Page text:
Niners should focus first on fixing offense

Out-drawn and shot down by a wounded gunslinger, the 49ers ended up making a hero of Tony Romo on Sunday instead of making a statement against the Dallas Cowboys that would have made them the talk of the NFL today. And yet, the manner of defeat in a convincing collapse that copied previous patterns of failure didn't shake the resolve of Jim Harbaugh that the Niners are indeed on the right path.

Contrary to the formidable evidence from Sunday's debacle, which suggests that the 49ers might need to consider new ways of doing things to prevent repeats of their come-from-ahead 27-24 overtime loss, Harbaugh said during his day-after news conference Monday that it's full steam ahead as San Francisco enters an early two-game road stretch that could set the course of its season.

When the 49ers leave at the end of this week for Cincinnati, where they play the 1-1 Bengals six days from now, they won't be returning to their Northern California headquarters in Santa Clara until after their Oct. 2 game against the Eagles in Philadelphia. By then, a quarter of the season will be gone, and the 2011 Niners will have a pretty good idea of who they are and where they're headed.

Today? At 1-1 and having blown a tremendous opportunity to beat a playoff-caliber team and take early control of the NFC West, the 49ers don't really know much about either.

But what they saw against the Cowboys wasn't good. Harbaugh said repeatedly after the game that his team played well enough to win. Actually, the 49ers played well enough to lose.

Playing against a cornered opponent that had to pass – with a quarterback playing with broken ribs doing the passing – the 49ers let a 10-point lead with 11:12 remaining in the fourth quarter fritter away, looking increasingly helpless to do anything to stop the reversal of fortune.

Time for some kind of a shakeup? How about staying the course instead.

"I think we're in a process of finding our identity, having it click on all cylinders," were the first words out of Harbaugh's mouth Monday. "In a lot of ways, disappointed like all fans, all players, all coaches. Everybody involved is disappointed, but not discouraged. I feel we're on track. We're going to stick to our guns."

The problem is, the 49ers are shooting blanks. They're misfiring and backfiring.

Their offense is a mess.

Their secondary is a breakdown waiting to happen.

They need help, or they need change. Sticking to their guns will only leave them stuck where they are today, coming off a game they once led 14-0 but ended up losing after getting out-gained by 266 yards.

That happens to be more yards – considerably more yards – than the 49ers have gained on offense in either of their two games this season.

They rank 31st in the NFL in total offense, and that's only because the Seattle Seahawks happen to play in the same league.

They can't run the ball (29th in NFL in rushing average). They can't pass (29th in passing offense). They can't move the chains (30th in first downs). They can't protect their quarterback (29th in sacks allowed per play)

They can't open holes for their star halfback. Frank Gore is averaging 2.5 yards per carry, and he didn't look too happy about it Sunday after rushing 20 times for just 47 yards.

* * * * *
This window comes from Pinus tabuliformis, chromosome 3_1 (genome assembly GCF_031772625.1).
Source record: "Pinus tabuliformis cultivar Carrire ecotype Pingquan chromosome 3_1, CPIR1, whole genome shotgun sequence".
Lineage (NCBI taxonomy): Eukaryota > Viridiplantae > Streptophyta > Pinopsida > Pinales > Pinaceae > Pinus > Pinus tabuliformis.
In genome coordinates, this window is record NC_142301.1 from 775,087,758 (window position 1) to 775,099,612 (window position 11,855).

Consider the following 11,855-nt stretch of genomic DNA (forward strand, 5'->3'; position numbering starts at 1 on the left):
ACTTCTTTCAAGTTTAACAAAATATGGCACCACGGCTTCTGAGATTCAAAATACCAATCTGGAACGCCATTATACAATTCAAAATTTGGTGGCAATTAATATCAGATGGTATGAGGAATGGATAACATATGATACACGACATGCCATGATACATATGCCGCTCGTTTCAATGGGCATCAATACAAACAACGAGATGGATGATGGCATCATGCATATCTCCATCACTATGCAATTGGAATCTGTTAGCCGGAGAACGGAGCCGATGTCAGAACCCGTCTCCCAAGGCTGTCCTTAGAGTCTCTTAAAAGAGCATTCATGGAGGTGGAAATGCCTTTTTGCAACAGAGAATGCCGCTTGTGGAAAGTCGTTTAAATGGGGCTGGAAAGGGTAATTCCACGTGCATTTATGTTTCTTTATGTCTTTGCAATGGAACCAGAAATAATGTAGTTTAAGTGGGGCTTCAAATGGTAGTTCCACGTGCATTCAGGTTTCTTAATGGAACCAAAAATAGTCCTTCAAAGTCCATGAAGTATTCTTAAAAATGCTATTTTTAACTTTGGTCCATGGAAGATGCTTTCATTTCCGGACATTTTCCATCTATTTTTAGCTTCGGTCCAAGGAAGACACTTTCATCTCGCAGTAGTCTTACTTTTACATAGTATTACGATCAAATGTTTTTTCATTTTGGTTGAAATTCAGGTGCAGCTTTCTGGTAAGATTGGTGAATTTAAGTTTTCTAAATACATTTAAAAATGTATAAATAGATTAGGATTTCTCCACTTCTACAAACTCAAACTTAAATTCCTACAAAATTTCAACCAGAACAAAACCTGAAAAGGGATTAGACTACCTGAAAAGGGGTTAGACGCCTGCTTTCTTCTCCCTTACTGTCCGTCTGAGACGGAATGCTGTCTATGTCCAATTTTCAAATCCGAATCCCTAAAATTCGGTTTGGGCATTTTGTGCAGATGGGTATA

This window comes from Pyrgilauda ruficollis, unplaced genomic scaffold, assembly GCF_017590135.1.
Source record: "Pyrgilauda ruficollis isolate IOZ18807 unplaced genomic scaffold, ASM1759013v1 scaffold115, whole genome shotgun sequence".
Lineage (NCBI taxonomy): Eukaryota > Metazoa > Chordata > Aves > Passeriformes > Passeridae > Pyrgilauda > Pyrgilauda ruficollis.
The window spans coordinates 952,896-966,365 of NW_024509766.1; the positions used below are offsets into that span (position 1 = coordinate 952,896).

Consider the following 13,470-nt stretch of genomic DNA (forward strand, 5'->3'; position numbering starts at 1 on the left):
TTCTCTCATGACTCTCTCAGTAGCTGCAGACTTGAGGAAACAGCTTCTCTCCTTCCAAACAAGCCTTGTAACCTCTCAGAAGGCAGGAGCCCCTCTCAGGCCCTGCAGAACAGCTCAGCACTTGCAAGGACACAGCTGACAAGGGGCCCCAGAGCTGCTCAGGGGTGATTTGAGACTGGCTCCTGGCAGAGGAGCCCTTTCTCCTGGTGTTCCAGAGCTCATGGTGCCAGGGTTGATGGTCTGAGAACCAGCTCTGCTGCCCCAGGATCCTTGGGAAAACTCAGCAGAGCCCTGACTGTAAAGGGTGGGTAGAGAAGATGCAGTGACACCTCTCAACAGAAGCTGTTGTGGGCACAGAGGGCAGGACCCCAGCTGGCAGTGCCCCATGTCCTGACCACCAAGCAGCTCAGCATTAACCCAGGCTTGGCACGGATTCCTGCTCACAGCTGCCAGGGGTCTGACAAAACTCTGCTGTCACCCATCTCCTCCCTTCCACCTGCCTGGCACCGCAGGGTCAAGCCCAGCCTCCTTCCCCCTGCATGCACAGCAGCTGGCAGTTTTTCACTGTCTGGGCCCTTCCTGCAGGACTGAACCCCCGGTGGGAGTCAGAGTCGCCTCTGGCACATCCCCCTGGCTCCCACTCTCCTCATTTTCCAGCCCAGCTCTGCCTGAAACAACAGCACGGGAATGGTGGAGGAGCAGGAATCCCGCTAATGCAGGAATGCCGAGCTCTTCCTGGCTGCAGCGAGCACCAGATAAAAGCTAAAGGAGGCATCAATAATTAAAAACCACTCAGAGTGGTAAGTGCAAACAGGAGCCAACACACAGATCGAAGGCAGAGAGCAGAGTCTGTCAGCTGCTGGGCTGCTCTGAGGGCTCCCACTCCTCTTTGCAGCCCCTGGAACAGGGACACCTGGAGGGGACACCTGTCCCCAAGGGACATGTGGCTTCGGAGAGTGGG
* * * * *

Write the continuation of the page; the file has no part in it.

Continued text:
They can't get the ball to their star tight end, who was targeted only twice Sunday, and Vernon Davis didn't look too happy about it after catching both passes for 18 yards.

Their top threat to score touchdowns is their kick-return specialist.

"We want to be good in all areas," Harbaugh said, talking about the offense.

But right now, the Niners aren't good in any.

Quarterback Alex Smith has looked pretty good running the offense efficiently, and also avoiding turnovers despite his interception Sunday that the Cowboys were able to cash in for their second touchdown to tie the game.

The way Cowboy defenders were coming free and Smith was getting hammered while setting up Sunday – when he was sacked six times while taking nine QB hits from the Dallas defense – the 49ers are fortunate he found a way to hang onto the football on at least two occasions.

After their ultra-conservative opener, the 49ers finally allowed Smith to take a few shots down the field against the Cowboys, and look at the results: a 12-yard rope to Kyle Williams in the corner of the end zone for a touchdown, and a nicely-feathered 26-yard TD throw to a wide-open Delanie Walker.

Smith has a nice 95.2 passer rating after two games – 11th among NFL quarterbacks – but he's averaging just 6.89 yards gained per pass, which puts him next-to-last among the league's top 18 ranked quarterbacks.

And when the Niners had an opportunity to salt away the game in the fourth quarter by putting the ball back in Smith's hands, they declined to take points off the scoreboard to do so.

Harbaugh's decision to decline a 15-yard penalty that would have given the 49ers a first down at the Dallas 22-yard line – while decreasing their lead from 10 points to seven – drew a lot of criticism.

But even in retrospect, it was not a bad move or even the wrong move. Because the 49ers are going to need all the points they can get this season.

They need a lot of things. And with Romo's late bang-up act Sunday suggesting the Niners will be in some shootouts this season, the offense needs to be fixed first.

"Like I said, we're trying to forge that identity," Harbaugh said. "Like a lot of teams that you see are trying to find that. We're going to keep working at it to get better in all those areas, in our passing attack and in our running game. We're going to plan, we're going to practice it, we're going to scheme to put our players in the best position to execute – and then execute. All those things can and will improve."

The sooner the better, or else there could be more end results like last week when the smoke clears and the guns are done blazing.

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